Frostkeep co-founder Jeremy Wood explains how a team of Blizzard vets has learned to embrace open development, feedback and streaming.
Game developers today live in a brave, new world. Although how studios ultimately develop their titles is a choice, many opt for an open development process that brings players along for the ride even at the earliest stages. That openness stemmed from the wave of Kickstarter pitches along with Valve’s introduction of Steam Early Access about five years ago, but it brings a number of pros and cons to the table.
Soliciting feedback from players can be incredibly valuable for developers as they continue to tweak and iterate on their designs. But when they open themselves up to a community, warts and all, they’re making themselves vulnerable.This is especially true in an online environment that is too often saddled with toxicity. In some ways, this must be an even greater challenge for veterans of the industry for whom this open atmosphere never existed. And yet, the team at Frostkeep, comprised of Blizzard veterans who have over 75 collective years making games like World of Warcraft and Overwatch, have launched survival title Rend into Early Access and they’re embracing this open methodology.
Jeremy Wood, co-founder and CEO, explained to GameDaily that diving into Early Access has given his team the ability to make exactly the kind of game his audience wants.
“What we tried to do is actually just be very flexible with our vision, our game design. The game that we ended up releasing in Early Access is not the game we started making two years ago,” he noted. “We've made massive swings in direction based on feedback we were getting from our pre-alpha players and checking out to see what the industry is trending towards, what people are hungry for. That's something that we feel like we can keep doing during Early Access because the game says 'Early Access.' It's meant to change a lot, whereas if we released it in a full finished state, it would be a little more set in stone and we'd be less free to react to where players want the game to go.”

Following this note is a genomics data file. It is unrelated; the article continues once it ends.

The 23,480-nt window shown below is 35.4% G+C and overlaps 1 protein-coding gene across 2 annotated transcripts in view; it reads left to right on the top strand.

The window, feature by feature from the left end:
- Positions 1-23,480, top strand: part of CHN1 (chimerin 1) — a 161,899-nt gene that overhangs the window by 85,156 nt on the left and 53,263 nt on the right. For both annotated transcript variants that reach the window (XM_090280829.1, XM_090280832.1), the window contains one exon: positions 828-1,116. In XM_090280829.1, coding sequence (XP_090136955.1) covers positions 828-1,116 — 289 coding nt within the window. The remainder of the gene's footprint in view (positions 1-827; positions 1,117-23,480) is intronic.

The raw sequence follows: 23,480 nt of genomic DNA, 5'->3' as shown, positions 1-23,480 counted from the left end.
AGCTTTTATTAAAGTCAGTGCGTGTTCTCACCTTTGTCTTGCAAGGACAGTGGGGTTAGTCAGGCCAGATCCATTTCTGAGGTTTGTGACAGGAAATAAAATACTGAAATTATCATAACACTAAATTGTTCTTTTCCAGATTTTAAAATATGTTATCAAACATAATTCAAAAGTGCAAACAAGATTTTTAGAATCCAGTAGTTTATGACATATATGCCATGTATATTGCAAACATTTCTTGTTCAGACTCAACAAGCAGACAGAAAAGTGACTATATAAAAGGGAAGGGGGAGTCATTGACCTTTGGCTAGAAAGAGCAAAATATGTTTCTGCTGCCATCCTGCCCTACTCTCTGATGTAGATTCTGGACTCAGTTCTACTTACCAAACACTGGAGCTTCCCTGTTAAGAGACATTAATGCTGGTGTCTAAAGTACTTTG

There’s no bigger trend in gaming right now than battle royale, as evidenced by the monumental success of Fortnite and PUBG. Those games didn’t exist when Frostkeep started work on Rend, but Wood did refer to 2016 battle royale title H1Z1: King of the Kill as one of the games that got his team thinking.
“One of the big ones that happened was H1Z1: King of the Kill… That went crazy when we were starting and then of course PUBG followed and Fortnite. I mean we're definitely not making a battle royale [title], but there's elements of that which are interesting. We can see what [players] just really are latching on to, and see if we can kind of fill the same psychological needs that are being filled by those games in ours. Who knows where it's going to go from here,” he said.
If you just talk to us, you'll find that we're absolutely listening to feedback. We're truly creating a space where our player base is part of the development team. I think that really makes the attitudes just more positive across the board.
As we’ve seen with the ArenaNet debacle, where two writers were fired over their social media interactions with players, how or even if developers interact with their audience has become a complicated situation. If you’re not prepared to fully engage and respond to your audience, there’s no point in trying to leverage Early Access. Wood has seen first-hand how the old guard of the games business had handled it, and a lot of developers are not prepared for the consistent communication that’s required in an open development process.